Court refuses to entirely dismiss theaters’ COVID claim
A federal district court in New York on Monday refused to entirely dismiss COVID-19-related business interruption coverage based on what it said is ambiguous policy language, in a lawsuit filed by a Broadway theater group against a Chubb Ltd. unit.
Jujamcyn Theaters LLLC, which owns and operates five Broadway theaters in New York, had an all-risk property insurance policy with Chubb unit Federal Insurance Co. that insured each of its five theaters against property damage, according to the ruling by the U.S. District Court in New York in Jujamcyn Theaters LLC v. Federal Insurance Co. and Pacific Indemnity Co.
It also had a “performance disruption” policy issued by Chubb unit Pacific Indemnity Co., which provided coverage for business income loss and extra expense, according to the ruling.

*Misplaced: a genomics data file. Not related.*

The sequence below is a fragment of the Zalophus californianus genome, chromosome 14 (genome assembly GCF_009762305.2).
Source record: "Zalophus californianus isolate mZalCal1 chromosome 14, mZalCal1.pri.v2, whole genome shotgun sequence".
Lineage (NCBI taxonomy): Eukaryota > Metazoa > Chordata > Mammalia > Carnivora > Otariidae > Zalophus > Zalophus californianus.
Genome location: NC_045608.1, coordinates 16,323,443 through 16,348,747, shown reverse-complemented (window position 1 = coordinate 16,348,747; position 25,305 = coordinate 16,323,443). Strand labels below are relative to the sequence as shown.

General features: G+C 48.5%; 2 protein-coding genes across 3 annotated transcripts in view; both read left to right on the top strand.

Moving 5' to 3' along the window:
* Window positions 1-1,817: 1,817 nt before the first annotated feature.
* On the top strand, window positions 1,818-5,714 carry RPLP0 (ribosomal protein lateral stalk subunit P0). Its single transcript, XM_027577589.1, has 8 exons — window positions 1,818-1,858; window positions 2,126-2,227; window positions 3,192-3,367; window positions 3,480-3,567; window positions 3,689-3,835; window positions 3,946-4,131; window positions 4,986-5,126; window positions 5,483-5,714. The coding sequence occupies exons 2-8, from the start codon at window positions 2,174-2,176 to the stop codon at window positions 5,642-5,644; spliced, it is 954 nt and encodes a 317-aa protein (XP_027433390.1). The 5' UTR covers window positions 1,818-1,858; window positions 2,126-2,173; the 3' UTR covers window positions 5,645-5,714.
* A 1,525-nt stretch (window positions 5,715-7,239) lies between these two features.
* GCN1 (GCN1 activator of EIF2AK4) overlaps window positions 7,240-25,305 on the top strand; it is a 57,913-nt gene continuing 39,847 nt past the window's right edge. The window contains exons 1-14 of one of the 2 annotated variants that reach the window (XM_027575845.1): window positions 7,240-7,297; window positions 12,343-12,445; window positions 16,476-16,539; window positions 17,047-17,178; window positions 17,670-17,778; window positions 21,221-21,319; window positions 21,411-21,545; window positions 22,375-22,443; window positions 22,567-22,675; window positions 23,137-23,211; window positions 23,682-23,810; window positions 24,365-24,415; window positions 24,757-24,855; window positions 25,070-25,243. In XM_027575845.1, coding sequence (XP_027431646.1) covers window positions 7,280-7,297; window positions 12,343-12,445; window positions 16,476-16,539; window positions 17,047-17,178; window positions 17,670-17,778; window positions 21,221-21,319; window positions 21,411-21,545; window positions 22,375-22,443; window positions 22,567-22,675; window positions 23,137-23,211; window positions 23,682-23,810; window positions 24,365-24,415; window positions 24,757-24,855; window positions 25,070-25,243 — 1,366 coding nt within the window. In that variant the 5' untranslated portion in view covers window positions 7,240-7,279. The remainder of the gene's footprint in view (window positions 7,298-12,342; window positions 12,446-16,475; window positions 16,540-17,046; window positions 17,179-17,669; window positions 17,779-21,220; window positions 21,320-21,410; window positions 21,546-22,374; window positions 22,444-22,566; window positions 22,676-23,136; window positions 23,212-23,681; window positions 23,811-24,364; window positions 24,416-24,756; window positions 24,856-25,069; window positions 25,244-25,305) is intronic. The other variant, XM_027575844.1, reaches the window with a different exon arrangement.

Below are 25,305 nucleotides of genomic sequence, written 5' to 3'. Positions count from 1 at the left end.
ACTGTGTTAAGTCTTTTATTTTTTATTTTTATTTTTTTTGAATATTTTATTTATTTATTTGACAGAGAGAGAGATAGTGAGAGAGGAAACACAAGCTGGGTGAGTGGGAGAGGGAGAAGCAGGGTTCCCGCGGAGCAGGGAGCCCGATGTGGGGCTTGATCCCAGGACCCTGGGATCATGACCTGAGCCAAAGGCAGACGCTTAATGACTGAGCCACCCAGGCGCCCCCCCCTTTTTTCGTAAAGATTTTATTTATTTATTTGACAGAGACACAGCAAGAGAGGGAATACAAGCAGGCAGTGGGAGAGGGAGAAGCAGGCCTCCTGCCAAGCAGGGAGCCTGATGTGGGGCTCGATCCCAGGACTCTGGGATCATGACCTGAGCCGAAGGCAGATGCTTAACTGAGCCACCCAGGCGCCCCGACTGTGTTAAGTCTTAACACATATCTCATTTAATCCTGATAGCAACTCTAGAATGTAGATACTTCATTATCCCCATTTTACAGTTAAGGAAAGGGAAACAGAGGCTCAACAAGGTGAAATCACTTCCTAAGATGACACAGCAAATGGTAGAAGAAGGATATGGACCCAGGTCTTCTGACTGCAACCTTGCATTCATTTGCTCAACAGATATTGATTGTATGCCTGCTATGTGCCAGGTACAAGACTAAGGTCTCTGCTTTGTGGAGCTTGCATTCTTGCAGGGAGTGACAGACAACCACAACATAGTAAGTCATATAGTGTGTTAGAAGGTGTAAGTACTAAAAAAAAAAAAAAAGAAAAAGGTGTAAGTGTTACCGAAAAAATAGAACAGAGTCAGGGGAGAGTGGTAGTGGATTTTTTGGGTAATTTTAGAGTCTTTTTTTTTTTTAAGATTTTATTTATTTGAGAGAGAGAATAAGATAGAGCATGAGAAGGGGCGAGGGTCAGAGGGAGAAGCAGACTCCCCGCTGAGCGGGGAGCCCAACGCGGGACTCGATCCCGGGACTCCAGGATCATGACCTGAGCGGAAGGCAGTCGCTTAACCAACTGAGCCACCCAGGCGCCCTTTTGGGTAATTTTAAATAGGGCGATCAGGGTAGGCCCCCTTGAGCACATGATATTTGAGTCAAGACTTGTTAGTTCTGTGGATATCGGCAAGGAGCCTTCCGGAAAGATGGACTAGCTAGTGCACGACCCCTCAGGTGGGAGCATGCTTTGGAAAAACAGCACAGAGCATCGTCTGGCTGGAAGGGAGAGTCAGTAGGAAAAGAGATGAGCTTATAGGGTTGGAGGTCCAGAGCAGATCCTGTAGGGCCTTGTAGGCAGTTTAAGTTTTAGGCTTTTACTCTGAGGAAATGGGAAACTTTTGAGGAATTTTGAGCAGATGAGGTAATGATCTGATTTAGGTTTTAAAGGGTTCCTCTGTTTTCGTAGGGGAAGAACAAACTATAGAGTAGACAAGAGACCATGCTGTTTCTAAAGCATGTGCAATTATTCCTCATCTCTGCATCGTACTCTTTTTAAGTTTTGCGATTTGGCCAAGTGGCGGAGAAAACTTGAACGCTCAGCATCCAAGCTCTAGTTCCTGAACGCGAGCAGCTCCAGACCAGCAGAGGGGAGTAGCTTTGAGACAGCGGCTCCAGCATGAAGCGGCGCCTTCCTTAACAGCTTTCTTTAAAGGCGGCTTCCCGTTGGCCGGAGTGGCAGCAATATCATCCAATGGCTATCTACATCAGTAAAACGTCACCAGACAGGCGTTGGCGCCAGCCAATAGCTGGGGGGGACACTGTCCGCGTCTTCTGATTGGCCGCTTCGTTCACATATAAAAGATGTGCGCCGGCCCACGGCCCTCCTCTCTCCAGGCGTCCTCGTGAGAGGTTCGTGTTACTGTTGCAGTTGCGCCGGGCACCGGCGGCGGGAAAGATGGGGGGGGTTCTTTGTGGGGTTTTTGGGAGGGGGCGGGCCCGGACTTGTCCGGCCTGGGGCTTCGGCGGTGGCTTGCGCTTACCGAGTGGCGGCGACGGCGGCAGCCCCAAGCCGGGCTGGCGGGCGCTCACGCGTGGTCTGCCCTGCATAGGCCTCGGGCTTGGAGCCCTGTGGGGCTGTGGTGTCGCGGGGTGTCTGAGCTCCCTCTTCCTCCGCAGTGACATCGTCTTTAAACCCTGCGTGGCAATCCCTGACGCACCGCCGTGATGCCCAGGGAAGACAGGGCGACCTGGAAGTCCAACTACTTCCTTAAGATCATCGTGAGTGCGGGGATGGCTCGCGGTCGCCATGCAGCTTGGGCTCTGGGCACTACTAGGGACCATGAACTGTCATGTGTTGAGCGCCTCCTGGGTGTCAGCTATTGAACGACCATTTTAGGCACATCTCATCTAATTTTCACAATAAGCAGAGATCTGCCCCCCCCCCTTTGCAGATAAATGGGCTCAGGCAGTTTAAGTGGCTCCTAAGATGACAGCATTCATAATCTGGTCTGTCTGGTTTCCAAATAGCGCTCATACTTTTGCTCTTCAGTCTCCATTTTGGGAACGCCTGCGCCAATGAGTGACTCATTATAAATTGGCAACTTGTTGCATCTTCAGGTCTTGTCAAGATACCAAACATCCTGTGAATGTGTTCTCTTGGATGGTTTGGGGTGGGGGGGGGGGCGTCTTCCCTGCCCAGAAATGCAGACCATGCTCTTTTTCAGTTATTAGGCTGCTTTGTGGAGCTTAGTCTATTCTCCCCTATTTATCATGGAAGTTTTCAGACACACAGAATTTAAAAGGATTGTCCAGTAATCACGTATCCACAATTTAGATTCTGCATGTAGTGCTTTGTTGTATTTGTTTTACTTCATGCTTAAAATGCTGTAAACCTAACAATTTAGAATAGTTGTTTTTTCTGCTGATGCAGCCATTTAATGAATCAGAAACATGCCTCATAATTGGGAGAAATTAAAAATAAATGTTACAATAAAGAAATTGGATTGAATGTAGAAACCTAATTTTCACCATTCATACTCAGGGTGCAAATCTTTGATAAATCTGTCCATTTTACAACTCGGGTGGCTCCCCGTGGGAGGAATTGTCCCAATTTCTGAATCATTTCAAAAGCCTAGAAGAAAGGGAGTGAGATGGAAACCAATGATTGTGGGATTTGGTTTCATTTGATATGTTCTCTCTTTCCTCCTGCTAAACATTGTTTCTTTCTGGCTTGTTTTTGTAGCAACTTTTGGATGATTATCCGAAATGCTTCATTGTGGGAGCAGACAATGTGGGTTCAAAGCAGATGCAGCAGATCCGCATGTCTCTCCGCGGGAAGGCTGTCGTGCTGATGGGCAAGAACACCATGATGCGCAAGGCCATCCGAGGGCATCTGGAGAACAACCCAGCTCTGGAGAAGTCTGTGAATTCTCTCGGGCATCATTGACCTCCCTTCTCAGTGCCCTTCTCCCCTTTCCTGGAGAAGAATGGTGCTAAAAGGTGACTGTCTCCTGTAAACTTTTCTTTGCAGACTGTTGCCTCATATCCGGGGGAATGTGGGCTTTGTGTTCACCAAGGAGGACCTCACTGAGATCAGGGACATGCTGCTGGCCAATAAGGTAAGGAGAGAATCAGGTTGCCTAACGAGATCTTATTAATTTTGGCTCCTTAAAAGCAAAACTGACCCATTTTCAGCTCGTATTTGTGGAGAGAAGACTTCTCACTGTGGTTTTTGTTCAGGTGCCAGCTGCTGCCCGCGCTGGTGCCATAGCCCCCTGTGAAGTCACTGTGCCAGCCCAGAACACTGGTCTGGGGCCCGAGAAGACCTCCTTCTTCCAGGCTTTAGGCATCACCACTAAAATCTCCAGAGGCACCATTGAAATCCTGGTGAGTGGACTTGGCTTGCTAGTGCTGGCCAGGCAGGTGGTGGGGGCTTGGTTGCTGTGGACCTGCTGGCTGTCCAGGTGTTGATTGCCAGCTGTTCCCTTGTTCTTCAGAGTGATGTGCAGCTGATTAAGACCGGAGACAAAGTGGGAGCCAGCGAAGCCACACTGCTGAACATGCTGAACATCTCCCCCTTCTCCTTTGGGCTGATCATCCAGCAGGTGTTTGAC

Federal refused to pay for any losses under its policy. Pacific made a single payment of $250,000 to Jujamcyn based on its interpretation of “limit of liability” due under its policy, although the company maintained the closure of its five theaters each represented a loss, and that it is owed five times the $250,000.
The court ruled in Federal’s favor, holding that previous decisions in the district are “dispositive” of its claims.
With respect to the Pacific claims, the court said, “the relevant language in the Pacific Policy is ambiguous.”
The court said both the insurer’s and the insured’s interpretations of the policy language as to whether it covered just one sole entity, or five theaters respectively, were “reasonable.”
Jujamcyn attorney Jeffrey Schulman, New York-based managing partner with Pasich LLP in New York, said as the next step, “we’re going to continue forward with the litigation with Pacific and we’re going to evaluate our options with regard to Federal.”
He added, “The court has not been asked as of this moment to do anything else.” If the parties cannot resolve their differences amicably, “at some point we expect to go back to the court and ask for adjudication.”
Chubb’s attorneys did not respond to a request for comment.